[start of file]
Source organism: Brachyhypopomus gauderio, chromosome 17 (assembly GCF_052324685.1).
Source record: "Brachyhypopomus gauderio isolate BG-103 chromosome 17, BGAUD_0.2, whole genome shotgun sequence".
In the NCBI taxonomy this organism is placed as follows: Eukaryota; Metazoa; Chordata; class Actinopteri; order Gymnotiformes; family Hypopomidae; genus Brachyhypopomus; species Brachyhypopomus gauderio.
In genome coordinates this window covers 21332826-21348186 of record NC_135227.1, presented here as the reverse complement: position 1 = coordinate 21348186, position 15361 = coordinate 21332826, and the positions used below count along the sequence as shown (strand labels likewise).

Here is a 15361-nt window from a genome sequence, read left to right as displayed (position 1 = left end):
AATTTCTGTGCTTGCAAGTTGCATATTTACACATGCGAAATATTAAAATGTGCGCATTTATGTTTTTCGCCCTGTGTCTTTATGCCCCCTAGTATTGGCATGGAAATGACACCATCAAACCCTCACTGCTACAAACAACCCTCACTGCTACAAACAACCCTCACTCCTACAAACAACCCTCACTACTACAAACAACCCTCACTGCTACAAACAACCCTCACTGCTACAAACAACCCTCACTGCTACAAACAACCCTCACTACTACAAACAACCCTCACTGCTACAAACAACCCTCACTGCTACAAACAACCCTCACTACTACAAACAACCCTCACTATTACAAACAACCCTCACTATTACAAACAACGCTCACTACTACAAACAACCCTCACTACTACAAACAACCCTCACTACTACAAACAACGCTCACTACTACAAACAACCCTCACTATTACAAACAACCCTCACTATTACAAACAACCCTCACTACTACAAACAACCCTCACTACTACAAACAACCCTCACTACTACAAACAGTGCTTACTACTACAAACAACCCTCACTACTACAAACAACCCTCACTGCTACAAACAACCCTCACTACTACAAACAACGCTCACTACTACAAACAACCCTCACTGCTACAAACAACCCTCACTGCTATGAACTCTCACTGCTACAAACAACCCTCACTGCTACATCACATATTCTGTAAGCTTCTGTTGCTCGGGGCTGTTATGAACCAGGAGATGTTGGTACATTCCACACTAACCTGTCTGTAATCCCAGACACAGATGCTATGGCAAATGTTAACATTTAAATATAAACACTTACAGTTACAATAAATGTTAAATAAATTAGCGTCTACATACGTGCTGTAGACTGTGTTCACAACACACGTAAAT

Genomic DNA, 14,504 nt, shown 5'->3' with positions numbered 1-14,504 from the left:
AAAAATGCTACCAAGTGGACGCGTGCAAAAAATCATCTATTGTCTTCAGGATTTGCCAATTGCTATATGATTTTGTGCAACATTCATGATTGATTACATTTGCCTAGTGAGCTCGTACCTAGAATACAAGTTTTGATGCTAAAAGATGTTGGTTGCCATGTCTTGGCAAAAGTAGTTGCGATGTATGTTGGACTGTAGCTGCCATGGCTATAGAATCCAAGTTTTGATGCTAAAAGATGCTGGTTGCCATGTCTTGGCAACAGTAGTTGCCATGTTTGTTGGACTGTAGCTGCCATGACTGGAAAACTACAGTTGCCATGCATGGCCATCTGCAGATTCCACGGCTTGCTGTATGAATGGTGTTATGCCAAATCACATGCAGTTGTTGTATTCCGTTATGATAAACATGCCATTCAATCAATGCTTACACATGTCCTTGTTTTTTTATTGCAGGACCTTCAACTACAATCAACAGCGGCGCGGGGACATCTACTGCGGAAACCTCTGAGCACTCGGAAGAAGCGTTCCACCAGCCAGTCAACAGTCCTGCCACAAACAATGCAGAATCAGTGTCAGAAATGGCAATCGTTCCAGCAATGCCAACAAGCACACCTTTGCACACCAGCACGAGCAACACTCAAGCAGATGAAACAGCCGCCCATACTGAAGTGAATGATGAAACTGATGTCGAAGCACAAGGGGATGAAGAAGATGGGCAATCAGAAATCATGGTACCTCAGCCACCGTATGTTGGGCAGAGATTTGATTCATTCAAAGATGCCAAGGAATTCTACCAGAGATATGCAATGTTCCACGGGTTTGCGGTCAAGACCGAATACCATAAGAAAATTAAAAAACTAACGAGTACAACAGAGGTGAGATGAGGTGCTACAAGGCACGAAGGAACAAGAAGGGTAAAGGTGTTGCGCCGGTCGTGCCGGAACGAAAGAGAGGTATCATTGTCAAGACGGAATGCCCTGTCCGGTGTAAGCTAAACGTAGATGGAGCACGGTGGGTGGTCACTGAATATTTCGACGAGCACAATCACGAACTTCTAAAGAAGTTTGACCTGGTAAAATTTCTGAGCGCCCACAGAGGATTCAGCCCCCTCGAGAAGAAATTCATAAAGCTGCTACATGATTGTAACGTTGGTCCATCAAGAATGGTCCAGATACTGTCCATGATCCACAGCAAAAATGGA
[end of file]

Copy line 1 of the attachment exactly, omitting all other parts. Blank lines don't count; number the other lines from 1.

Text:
Source organism: Brachyhypopomus gauderio, chromosome 17 (assembly GCF_052324685.1).